This is installment #5 for ecological, site-specific considerations for siting Green Built structures on undeveloped, forested land. This post highlights physical characteristics of the land that are essential to understand for a truly ecologically based structure.
Landforms: The overall terrain of the land is a primary consideration. Do access and potential homesites sit on or near floodplains, at mid-slope or ridgeline positions? For example, construction on “colluvial fans” – apparently ideal mounds of soil and rock that have eroded from coves above them over geologic time – may be subject to landslides! Such are actually moving slowly down slope, cracking foundations or even sliding entirely…and they may be subject to future landslides from above. Alluvial floodplains are subject to period flooding. Curiously, small stream floodplains are often not recognized by site planners or insurance companies. Alluvial zones (often part of dynamic wetland mosaics over time) rarely perk for septic as they are often too wet.
Aspect: South-facing is usually the desired aspect for green-built structures though west, east, or north-facing aspects may work for solar gain depending on the landform shape. In our area, south-facing and low ridgelines generally harbor relatively low wildflower & fern diversity though rare species may actually occur. Northerly and east facing aspects are often the most water retentive, lush, and biodiverse, so road and homesite impacts in these areas can be huge.
Slope: The steepness of land. This is a primary factor for homesite location and ecological considerations. Obviously, steeper slopes mean more expensive excavation. Some counties have slope ordinances while others do not, however anything exceeding approximately 25% – ecologically – should not be excavated due to erosion control issues.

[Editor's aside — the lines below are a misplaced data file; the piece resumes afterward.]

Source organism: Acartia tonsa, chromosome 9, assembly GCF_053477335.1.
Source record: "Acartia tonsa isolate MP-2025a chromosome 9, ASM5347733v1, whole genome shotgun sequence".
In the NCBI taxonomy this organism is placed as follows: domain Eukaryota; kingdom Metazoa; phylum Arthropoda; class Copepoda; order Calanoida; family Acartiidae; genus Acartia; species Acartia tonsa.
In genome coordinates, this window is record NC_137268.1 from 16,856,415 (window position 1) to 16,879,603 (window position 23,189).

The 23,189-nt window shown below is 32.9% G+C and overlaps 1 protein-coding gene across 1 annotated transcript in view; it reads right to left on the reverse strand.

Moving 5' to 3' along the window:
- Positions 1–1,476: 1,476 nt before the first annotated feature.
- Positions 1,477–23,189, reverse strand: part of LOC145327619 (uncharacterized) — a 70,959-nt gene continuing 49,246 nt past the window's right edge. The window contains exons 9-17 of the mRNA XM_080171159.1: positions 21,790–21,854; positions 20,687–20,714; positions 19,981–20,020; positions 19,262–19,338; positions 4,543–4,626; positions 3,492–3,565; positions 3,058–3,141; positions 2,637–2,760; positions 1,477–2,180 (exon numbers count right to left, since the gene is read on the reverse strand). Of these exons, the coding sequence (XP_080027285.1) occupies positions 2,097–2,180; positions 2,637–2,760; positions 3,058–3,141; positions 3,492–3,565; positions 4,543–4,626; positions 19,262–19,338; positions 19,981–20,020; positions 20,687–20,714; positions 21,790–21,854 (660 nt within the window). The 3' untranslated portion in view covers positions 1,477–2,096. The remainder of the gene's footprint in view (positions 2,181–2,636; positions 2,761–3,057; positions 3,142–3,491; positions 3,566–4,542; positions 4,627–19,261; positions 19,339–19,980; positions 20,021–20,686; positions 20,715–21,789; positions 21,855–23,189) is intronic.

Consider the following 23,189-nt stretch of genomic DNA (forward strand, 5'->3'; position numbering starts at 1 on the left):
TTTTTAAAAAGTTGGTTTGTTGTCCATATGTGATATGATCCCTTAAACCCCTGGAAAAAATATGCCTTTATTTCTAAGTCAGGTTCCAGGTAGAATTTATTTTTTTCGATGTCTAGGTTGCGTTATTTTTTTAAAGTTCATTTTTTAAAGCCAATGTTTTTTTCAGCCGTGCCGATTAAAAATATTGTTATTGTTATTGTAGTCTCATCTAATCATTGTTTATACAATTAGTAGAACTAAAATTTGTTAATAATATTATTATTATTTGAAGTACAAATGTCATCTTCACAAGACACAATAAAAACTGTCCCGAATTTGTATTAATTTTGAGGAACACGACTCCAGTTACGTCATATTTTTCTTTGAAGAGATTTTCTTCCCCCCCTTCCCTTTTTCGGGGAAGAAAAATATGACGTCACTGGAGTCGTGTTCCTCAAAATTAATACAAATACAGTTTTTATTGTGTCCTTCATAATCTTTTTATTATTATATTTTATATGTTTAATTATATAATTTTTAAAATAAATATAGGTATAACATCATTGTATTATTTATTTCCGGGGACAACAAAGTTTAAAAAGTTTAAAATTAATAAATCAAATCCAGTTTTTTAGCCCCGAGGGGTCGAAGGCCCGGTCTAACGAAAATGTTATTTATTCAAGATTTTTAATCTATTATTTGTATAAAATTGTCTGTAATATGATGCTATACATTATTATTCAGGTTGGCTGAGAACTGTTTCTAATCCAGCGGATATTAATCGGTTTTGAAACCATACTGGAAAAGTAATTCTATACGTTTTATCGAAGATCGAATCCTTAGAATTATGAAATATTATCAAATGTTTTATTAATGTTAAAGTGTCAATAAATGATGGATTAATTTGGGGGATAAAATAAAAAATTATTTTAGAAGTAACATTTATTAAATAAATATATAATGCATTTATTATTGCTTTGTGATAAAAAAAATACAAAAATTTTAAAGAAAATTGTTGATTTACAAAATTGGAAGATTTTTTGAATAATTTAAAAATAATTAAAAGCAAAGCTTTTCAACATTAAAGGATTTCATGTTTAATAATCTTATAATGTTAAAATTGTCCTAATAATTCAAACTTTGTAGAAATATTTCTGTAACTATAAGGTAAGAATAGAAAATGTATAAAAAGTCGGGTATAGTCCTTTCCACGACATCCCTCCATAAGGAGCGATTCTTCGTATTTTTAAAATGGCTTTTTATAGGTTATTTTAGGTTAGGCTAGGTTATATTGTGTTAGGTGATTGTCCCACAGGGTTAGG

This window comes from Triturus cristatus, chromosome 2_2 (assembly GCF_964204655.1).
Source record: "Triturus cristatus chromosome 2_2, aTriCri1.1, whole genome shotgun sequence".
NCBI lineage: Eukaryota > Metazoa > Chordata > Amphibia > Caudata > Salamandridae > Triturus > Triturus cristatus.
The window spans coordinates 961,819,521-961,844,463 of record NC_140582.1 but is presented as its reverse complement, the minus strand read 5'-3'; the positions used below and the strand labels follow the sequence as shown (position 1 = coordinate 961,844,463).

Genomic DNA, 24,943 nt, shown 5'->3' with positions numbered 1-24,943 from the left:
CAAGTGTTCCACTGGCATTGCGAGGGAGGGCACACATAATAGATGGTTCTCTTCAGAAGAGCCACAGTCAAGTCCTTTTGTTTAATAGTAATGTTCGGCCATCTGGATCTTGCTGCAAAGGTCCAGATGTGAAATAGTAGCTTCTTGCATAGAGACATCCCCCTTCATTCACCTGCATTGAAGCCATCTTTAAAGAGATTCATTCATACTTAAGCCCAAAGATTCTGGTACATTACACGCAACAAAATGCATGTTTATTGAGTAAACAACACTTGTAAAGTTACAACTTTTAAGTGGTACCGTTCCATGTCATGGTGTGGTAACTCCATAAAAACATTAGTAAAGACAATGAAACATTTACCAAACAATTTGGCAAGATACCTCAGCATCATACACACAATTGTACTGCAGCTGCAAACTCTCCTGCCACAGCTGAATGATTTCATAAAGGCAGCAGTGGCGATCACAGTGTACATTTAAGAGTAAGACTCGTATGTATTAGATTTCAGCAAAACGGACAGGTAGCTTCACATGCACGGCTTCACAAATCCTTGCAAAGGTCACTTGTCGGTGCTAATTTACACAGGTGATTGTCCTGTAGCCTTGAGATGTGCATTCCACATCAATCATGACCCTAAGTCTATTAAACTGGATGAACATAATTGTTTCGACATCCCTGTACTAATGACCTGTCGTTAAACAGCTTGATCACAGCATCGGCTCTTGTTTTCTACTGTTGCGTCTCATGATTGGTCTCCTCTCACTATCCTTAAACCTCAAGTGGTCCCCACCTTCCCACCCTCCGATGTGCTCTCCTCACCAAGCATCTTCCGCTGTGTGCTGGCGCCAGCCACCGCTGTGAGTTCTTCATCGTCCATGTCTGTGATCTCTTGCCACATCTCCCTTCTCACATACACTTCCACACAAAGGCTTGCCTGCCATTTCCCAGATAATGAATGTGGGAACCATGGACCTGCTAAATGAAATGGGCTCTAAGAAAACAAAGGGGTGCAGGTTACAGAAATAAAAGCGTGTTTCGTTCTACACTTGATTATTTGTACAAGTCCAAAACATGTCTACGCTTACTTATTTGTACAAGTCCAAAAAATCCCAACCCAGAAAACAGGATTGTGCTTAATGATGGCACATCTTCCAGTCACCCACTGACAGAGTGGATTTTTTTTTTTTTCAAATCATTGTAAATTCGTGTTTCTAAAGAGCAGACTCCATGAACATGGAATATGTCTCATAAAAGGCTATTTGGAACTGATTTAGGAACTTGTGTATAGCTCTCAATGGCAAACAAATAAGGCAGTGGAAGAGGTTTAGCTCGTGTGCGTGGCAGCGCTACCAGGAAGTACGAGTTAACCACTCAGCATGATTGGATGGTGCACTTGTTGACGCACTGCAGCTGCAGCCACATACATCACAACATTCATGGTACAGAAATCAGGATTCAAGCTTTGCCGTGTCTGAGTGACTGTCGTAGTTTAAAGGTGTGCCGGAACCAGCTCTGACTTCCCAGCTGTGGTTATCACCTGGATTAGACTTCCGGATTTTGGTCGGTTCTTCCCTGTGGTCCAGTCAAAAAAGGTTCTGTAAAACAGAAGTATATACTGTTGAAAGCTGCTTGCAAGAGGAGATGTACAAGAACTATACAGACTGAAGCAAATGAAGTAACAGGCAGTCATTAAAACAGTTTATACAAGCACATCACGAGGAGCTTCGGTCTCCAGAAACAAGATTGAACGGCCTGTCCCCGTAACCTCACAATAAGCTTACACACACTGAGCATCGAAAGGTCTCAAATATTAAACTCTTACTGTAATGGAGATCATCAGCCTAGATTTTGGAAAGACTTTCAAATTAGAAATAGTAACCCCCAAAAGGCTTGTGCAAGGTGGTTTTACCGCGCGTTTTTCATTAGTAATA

Water: Seeps, streams, and small wetlands are critical resources that must be protected at all costs and these are technically regulated by the US Army Corps of engineers and the NC Division of Water Quality. Springs and seeps can offer year-round permanent water sources in lieu of wells, and streams and wetlands are critical for wildlife passage and drinking water. Erosion control efforts must keep road and homesite runoff sediments out of streams.
Soils & Geology: Soil and its parent material, bedrock, are typically viewed something to be excavated and removed, to our or future generations loss. However – soils are THE basis for all vegetation systems and thus, wildlife habitat. Soil “types” are recognized as structurally distinct, and the rarer types or those which are of agricultural importance should be considered, protected, and “recycled” within construction plans.
We’ve now looked at examples the living (botanical, wildlife, natural community) and physical features that we will encounter on a tract of undeveloped land which, for a truly ecologically sited structure, must be considered and protected to the fullest extent. In Blog #6 we’ll review a map of these types of features and talk about making a site plan based on these valuable resources.
By Kevin Caldwell, guest blogger